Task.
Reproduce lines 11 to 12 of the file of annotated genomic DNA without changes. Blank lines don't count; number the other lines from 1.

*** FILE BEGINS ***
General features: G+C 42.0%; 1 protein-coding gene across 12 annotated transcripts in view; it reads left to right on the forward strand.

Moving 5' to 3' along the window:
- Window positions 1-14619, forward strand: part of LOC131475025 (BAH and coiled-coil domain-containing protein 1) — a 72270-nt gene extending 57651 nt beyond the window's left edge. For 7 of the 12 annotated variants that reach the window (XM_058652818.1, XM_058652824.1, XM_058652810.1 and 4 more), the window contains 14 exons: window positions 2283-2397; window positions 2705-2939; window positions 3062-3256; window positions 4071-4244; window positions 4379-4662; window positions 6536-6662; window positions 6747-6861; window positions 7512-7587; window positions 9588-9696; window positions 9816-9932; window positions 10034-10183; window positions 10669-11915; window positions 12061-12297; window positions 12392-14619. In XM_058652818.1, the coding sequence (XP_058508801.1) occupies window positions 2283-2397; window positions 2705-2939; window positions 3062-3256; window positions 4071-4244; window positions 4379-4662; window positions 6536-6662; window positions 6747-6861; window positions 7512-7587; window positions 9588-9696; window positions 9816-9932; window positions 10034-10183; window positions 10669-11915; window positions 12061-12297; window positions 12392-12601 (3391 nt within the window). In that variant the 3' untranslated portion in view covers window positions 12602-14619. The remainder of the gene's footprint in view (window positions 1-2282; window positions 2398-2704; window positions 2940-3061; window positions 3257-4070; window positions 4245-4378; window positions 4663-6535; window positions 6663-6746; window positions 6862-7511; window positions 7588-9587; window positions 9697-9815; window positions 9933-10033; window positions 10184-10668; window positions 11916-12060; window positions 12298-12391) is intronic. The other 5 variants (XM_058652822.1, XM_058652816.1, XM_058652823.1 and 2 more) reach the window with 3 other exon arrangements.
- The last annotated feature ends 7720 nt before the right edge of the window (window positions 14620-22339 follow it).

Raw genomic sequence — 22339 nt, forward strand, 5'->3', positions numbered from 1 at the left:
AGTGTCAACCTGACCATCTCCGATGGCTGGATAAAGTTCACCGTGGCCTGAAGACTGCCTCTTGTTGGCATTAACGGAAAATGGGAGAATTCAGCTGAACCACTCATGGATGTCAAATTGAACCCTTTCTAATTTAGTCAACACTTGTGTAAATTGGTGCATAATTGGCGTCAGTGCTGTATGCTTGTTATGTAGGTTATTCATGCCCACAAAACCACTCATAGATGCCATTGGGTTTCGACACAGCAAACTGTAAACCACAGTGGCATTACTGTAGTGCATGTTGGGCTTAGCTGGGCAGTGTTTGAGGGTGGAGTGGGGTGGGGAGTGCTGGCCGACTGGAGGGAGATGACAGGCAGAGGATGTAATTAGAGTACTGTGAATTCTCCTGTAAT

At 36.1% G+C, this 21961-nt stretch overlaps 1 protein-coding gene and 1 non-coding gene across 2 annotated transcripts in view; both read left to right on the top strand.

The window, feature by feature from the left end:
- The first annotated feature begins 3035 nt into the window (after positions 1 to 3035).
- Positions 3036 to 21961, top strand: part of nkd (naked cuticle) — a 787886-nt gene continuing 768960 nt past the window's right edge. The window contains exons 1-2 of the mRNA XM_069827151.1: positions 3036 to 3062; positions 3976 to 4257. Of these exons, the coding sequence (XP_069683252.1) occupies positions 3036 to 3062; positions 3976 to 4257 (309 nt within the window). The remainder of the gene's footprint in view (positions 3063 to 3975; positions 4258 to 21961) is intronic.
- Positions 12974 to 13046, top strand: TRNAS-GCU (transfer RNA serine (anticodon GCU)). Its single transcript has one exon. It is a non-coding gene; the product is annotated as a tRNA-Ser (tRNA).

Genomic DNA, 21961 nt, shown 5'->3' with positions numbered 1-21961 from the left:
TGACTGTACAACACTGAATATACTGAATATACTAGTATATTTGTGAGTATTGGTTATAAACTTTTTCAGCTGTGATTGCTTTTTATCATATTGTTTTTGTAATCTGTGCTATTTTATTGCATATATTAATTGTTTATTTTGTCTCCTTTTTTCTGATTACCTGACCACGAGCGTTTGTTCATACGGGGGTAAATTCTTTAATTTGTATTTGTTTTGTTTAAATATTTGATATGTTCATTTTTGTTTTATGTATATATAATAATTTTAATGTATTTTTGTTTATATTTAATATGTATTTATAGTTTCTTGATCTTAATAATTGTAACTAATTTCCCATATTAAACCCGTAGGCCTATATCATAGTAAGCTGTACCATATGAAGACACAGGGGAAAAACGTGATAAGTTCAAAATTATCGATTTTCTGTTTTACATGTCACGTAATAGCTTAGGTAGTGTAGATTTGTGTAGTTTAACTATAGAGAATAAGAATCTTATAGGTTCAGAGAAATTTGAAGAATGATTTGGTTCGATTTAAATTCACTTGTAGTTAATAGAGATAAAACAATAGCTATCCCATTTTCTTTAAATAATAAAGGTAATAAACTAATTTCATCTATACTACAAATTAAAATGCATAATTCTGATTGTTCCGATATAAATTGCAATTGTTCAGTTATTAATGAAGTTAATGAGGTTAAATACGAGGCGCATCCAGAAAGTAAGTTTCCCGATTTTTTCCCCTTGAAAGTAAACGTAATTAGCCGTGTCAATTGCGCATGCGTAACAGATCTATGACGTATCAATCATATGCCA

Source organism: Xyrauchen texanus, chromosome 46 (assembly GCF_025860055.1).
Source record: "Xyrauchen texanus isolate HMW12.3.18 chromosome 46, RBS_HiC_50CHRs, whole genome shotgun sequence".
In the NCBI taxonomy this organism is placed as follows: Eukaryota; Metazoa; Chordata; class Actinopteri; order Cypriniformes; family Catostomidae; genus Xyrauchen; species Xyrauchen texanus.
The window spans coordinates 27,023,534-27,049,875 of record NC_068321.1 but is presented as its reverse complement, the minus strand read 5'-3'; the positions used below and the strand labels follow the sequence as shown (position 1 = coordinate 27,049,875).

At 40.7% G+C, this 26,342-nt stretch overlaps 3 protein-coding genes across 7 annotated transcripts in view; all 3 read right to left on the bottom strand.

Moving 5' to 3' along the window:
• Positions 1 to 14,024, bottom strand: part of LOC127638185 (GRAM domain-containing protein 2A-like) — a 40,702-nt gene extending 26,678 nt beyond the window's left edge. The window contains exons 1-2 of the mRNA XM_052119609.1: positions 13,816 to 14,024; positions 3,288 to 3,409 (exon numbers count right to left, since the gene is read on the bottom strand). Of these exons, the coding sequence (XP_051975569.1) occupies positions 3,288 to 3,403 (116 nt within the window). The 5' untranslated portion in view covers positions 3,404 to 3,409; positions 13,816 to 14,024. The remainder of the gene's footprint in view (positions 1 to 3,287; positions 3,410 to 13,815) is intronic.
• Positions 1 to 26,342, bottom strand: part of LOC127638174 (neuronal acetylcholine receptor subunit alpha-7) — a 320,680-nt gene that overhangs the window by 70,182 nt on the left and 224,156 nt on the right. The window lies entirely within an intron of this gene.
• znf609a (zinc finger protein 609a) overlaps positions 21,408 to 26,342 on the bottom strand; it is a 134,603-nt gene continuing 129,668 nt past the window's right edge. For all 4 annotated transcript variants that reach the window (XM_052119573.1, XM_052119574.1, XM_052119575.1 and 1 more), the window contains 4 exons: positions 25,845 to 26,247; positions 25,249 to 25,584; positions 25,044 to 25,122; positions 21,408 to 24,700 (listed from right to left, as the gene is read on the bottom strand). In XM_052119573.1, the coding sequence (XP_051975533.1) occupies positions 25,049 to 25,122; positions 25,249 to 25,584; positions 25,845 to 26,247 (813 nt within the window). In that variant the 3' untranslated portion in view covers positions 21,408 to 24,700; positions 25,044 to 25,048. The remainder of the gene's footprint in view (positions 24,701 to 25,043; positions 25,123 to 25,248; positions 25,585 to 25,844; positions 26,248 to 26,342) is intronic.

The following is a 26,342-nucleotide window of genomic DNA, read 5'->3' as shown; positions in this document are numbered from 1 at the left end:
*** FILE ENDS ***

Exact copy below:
- Positions 12974 to 13046, top strand: TRNAS-GCU (transfer RNA serine (anticodon GCU)). Its single transcript has one exon. It is a non-coding gene; the product is annotated as a tRNA-Ser (tRNA).

Genomic DNA, 21961 nt, shown 5'->3' with positions numbered 1-21961 from the left: